An enthusiast will frequently build a high-end PC, get a high-end CPU and memory and video card, then swap out the video card a couple of times over the life of the machine. That expensive PC can last several years that way.
Taking a cue from the enthusiasts can help you save money on your PC in the long term.
How building your own PC can save you money
Building your own PC doesn’t save you money up front necessarily, but it can in the long term. For example, in 2013 I built a PC. It has 32 gigs of RAM, a 90 gig SSD, and… a Celeron processor. It’s not too outmoded, but sometimes the CPU shows its limits maybe. The thing is, for $50, I can swap out the Celeron processor for a Xeon. Yes, a Xeon. You know, the insane CPUs that normally show up in servers and workstations. Xeon CPUs from that era are less expensive now than even i7 CPUs, because they don’t work in as many machines. Xeon CPUs usually work without any problem in motherboards built for DIY systems though. There’s no reason not to make them work.
This PC is five years old. I can sink fifty more bucks into it for a better CPU and it’ll run with an enthusiast-type machine again. The SSD is a bit cramped, but I can get a better one for $50. And if the video card ever starts to feel outmoded, I can swap that too. I can put $100 into it and turn it into a new-feeling PC. I can put $200 in it and turn heads with it.
It’s certainly possible to upgrade a store-bought PC too, but a DIY PC will frequently have more options, and better options. I would have had to spend a lot more up front to get a machine that could take 32 gigs of RAM to start.
Building a PC can be fun
Some people would build their own PCs whether it’s cheaper to build your own PC or not. The reason is because they enjoy it. I’ll grant that it’s kind of like woodworking. I have friends who enjoy woodworking. For me, woodworking is a chore. But I like building PCs. Researching the components, figuring out what works together, acquiring all of the parts and putting them together is something I enjoy doing. For me, it’s a hobby.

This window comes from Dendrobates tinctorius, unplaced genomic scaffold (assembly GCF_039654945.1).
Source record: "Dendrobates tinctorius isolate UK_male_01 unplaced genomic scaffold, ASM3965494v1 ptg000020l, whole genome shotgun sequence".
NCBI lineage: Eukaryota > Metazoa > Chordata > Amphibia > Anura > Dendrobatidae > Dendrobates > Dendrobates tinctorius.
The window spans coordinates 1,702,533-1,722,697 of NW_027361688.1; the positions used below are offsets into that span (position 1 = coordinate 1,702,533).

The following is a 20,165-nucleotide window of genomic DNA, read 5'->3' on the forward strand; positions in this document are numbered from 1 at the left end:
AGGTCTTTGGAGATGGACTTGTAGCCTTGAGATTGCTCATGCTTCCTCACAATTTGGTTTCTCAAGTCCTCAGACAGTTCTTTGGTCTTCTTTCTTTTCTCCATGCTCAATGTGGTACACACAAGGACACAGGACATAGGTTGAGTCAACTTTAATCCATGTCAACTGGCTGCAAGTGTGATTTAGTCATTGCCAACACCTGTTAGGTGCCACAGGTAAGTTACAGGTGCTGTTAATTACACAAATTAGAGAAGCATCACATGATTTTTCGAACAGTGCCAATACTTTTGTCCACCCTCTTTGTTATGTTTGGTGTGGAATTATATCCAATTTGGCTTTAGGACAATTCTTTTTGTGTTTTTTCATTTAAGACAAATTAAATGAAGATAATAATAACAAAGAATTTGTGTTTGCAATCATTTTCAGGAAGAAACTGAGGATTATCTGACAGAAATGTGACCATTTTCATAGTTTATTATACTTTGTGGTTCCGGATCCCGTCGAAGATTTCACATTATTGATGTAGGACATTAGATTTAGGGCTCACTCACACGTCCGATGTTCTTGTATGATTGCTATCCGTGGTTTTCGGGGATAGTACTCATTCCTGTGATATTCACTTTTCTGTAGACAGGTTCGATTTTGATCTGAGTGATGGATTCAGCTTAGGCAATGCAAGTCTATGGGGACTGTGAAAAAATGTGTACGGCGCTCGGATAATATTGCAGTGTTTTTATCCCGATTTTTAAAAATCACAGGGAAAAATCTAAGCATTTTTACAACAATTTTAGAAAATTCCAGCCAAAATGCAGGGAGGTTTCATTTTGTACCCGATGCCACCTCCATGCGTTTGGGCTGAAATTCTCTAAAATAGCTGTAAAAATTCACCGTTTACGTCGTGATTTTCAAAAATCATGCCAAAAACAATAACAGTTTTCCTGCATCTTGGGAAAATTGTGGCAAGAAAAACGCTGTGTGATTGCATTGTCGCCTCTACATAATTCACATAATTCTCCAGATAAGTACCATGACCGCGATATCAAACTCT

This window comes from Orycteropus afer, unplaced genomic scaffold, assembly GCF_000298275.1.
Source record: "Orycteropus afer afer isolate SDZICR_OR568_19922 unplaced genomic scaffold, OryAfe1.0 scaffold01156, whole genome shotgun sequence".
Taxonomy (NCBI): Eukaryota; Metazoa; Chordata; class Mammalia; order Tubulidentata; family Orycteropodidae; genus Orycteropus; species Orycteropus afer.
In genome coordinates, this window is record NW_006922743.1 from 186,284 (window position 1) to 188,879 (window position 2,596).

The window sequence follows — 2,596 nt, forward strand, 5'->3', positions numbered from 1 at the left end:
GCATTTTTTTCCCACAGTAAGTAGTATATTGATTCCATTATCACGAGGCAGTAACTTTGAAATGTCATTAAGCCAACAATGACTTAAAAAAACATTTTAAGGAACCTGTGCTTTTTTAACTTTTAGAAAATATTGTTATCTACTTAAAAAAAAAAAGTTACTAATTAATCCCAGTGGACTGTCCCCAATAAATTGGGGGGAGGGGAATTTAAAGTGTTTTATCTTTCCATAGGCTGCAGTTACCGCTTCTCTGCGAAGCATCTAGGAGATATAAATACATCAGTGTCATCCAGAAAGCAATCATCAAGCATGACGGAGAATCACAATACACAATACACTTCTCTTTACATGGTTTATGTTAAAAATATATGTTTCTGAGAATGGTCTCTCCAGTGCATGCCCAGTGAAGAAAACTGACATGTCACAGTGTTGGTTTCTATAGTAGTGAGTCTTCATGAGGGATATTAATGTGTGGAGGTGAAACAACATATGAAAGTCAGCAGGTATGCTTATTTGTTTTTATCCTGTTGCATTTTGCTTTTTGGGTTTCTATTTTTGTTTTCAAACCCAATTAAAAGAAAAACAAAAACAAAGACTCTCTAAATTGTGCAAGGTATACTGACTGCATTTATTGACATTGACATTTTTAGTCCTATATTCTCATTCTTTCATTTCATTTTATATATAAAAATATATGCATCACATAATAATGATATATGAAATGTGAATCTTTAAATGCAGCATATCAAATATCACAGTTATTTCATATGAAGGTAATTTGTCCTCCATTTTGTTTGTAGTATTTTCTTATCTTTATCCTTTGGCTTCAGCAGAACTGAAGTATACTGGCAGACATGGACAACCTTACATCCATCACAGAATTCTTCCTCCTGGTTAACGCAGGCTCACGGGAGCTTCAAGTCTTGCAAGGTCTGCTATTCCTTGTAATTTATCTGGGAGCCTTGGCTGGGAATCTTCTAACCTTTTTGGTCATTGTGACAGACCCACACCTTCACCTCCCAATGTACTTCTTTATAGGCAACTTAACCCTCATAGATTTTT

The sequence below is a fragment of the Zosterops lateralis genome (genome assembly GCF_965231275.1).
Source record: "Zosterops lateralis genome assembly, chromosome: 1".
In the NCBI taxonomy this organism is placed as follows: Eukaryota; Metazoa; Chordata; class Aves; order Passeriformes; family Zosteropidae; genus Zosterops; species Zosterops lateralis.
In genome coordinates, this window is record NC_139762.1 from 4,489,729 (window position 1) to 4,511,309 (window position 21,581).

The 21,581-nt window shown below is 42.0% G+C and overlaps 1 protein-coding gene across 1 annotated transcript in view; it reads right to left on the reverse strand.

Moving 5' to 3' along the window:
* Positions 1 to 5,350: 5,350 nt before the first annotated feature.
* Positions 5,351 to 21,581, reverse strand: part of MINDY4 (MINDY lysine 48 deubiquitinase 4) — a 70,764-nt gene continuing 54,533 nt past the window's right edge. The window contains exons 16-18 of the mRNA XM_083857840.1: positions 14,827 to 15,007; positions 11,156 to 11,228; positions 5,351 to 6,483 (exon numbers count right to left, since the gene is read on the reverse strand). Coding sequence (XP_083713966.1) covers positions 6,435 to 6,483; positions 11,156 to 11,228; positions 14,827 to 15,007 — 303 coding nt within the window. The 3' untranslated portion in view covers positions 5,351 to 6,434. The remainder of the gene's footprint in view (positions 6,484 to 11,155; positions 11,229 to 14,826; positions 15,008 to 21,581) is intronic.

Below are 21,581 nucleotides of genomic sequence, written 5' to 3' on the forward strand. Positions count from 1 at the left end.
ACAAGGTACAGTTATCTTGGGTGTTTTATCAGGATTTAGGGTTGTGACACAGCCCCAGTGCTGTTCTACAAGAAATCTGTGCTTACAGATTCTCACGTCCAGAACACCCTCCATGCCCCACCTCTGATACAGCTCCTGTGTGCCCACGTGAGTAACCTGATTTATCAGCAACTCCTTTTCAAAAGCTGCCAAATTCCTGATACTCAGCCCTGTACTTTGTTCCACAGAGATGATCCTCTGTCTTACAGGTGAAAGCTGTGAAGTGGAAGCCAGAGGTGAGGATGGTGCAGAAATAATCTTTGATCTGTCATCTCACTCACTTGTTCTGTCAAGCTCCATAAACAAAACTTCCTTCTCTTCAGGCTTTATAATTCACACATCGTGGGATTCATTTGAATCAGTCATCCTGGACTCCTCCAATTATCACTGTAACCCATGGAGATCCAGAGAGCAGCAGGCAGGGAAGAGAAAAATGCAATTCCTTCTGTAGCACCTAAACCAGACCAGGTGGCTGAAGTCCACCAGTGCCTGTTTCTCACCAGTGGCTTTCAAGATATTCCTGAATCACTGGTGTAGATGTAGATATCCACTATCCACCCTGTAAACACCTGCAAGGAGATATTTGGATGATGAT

If you enjoy it, there’s nothing wrong with spending a little more money to build a PC. Otherwise, you’d be doing something else with that time, and that something else you’d be doing would probably also cost money. Stay within your budget and enjoy it. Hobbies are good for you.
What to do if you need to save money on a PC
If your objective is saving money, find yourself a used Lenovo Thinkcentre, HP Pro, or Dell Optiplex PC. You should be able to find one with an i3 or i5 CPU and 8 megabytes of RAM for a reasonable price. It will be a better PC than a $300 PC from a big-box store, and if you put an SSD in it, it will be much better, both in terms of quality and performance.
You can take something of a blended approach: Buy a used PC, ideally in a minitower case, and add components to it to meet your needs.
By buying a PC that’s already depreciated, you save a lot. Supplies are up in the used market, since the demands on a PC don’t increase nearly as quickly as they did in the 90s. In the 90s, by the time a PC was three years old, it felt like it was beyond help. Today, a 10-year-old i5 still performs half as fast as a new one, which isn’t bad. CPU speeds used to double every three years. Since a 10-year-old PC is still useful to someone instead of being junk, that knocks down the prices of used hardware. Computers are more like large appliances now in terms of life expectancy. That’s a good thing for all of us.